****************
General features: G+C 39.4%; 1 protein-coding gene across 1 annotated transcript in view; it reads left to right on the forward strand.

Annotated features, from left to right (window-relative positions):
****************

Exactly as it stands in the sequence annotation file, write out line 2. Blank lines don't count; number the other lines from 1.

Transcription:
Annotated features, from left to right (window-relative positions):